Using energy more efficiently makes sense for all kinds of reasons. But for a lot of us itï¿½s enough to stop at the fact that it can save you money.
A stunningly simple way to do that involves switching from regular incandescent light bulbs to compact fluorescent bulbs in your house. They cost more, but last a lot longer and use a lot less energy.
Kentucky Living wrote about those bulbs in the February 2004 The Future of Electricity column (to read it go to www.KentuckyLiving.com, type ï¿½Lights fantasticï¿½ in the Article Search box, and click ï¿½Goï¿½).
James Andrew reminded me of that column in a speech he gave earlier this year. Heï¿½s the administrator of the Rural Utilities Service, a federal agency that provides loans for projects needed by electric co-ops.
When I heard one particular part of his speech I thought, ï¿½I couldnï¿½t have said it better myself.ï¿½ So the rest of this monthï¿½s column belongs to James Andrew (by the way, in reference to his comment about co-ops giving away compact fluorescents at annual meetings, many Kentucky co-ops do just that. In the past five years, Kentucky co-ops have given out more than 300,000 promotional compact fluorescent bulbs, a number that would save more than $2.5 million and more than 15,000 tons of coal):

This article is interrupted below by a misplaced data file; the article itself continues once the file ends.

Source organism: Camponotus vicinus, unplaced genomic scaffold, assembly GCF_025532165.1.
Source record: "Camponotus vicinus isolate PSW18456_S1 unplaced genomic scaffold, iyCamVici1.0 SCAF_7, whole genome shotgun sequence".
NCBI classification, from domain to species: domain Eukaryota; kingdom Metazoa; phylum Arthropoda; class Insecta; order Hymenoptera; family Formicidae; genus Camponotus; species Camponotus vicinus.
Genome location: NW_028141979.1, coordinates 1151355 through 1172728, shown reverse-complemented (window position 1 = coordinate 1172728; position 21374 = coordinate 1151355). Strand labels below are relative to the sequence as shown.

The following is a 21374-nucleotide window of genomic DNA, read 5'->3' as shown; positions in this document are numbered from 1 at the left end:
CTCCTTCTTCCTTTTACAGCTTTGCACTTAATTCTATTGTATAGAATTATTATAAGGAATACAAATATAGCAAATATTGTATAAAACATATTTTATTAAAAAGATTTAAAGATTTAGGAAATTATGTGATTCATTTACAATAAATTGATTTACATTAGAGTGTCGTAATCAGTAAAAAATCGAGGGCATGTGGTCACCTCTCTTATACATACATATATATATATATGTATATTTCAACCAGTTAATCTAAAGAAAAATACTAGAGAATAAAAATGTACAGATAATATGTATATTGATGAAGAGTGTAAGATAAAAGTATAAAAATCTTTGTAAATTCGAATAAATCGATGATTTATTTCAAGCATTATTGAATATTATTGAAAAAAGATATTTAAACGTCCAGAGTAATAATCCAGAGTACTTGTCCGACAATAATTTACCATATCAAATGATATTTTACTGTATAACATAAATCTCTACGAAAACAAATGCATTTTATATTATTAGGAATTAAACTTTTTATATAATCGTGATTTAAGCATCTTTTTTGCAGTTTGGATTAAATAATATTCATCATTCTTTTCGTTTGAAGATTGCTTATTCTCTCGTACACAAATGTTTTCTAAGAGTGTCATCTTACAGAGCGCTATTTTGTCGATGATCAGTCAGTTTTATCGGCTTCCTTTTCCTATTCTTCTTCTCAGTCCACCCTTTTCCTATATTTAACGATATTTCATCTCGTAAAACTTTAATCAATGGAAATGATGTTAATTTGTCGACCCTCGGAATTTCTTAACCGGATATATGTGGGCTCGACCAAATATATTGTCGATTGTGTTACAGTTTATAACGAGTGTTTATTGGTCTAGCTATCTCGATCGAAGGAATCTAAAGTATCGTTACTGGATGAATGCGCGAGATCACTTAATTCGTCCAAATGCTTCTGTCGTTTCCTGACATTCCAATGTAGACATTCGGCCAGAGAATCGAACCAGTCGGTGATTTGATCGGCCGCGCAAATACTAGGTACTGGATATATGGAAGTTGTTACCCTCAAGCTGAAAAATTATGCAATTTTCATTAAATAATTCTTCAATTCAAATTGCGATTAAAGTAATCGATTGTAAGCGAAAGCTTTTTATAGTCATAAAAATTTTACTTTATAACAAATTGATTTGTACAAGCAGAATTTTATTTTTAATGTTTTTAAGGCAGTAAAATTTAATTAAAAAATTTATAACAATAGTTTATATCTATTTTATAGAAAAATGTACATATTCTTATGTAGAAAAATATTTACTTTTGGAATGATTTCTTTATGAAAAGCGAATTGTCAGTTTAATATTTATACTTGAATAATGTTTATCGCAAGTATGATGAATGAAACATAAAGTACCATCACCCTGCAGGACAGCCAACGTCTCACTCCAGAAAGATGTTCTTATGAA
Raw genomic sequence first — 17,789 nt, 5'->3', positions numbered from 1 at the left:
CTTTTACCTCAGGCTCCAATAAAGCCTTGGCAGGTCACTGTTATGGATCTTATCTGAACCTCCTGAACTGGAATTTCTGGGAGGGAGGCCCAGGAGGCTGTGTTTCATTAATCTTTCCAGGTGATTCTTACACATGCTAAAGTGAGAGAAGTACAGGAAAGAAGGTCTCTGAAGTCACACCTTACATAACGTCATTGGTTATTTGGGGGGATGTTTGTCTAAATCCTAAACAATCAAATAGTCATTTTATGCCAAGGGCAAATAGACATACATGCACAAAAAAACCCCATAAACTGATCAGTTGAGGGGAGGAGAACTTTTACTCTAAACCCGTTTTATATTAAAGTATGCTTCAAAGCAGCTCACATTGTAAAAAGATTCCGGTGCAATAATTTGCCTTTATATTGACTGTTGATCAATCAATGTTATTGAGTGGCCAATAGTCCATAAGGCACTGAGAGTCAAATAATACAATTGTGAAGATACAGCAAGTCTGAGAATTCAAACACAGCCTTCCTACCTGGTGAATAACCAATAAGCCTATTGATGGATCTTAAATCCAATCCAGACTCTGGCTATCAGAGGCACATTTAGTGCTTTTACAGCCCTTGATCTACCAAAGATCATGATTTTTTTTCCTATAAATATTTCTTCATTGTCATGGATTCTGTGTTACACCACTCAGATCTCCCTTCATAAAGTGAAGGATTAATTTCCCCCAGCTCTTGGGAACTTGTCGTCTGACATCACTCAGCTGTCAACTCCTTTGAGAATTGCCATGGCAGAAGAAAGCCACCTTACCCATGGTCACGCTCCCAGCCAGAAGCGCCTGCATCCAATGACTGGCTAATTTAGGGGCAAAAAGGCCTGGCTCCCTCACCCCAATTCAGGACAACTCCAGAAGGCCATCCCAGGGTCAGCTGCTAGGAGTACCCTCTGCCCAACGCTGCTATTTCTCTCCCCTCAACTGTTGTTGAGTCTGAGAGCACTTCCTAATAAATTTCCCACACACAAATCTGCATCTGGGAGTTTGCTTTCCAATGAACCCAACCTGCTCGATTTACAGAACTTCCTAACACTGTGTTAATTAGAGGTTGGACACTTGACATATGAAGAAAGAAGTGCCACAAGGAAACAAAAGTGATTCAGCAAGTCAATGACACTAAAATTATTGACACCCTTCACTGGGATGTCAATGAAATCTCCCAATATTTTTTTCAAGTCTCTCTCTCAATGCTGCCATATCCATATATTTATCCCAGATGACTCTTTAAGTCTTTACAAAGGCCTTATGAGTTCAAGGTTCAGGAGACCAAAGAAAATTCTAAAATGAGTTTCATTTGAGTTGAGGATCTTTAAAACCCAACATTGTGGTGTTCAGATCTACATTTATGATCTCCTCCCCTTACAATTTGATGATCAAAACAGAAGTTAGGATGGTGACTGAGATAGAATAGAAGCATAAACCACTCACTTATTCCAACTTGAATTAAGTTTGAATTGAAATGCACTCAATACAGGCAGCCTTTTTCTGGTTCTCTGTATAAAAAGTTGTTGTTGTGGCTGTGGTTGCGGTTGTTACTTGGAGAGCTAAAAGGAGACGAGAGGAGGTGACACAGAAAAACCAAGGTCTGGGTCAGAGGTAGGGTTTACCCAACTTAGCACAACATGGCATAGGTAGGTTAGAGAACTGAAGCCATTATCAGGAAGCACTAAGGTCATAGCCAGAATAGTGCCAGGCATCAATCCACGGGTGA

A recent article in The New York Times said about 22 percent of electricity generated is used for lighting and about 42 percent of that is incandescent bulbs. That means that about 9 percent of the electricity used in the U.S. is consumed by incandescent bulbs. If that percentage was cut in half, it would be the equivalent to two or three years of growth in the electric demand.
Manufacturers of compact fluorescent bulbs say a complete phase-out (of incandescent bulbs) would save $18 billion a year in electricity and would save the amount of power that would be produced by 30 nuclear reactors or as many as 80 coal-fired plants.
That is just one technology on the market and the minds of the public to trim the use of electricity.
Many (electric co-op leaders) feel strongly enough to promote this and some are giving away compact fluorescent bulbs at annual meetings. Great idea.
Maybe we could expand that thinking to many other technologies being considered for the conservation of energy.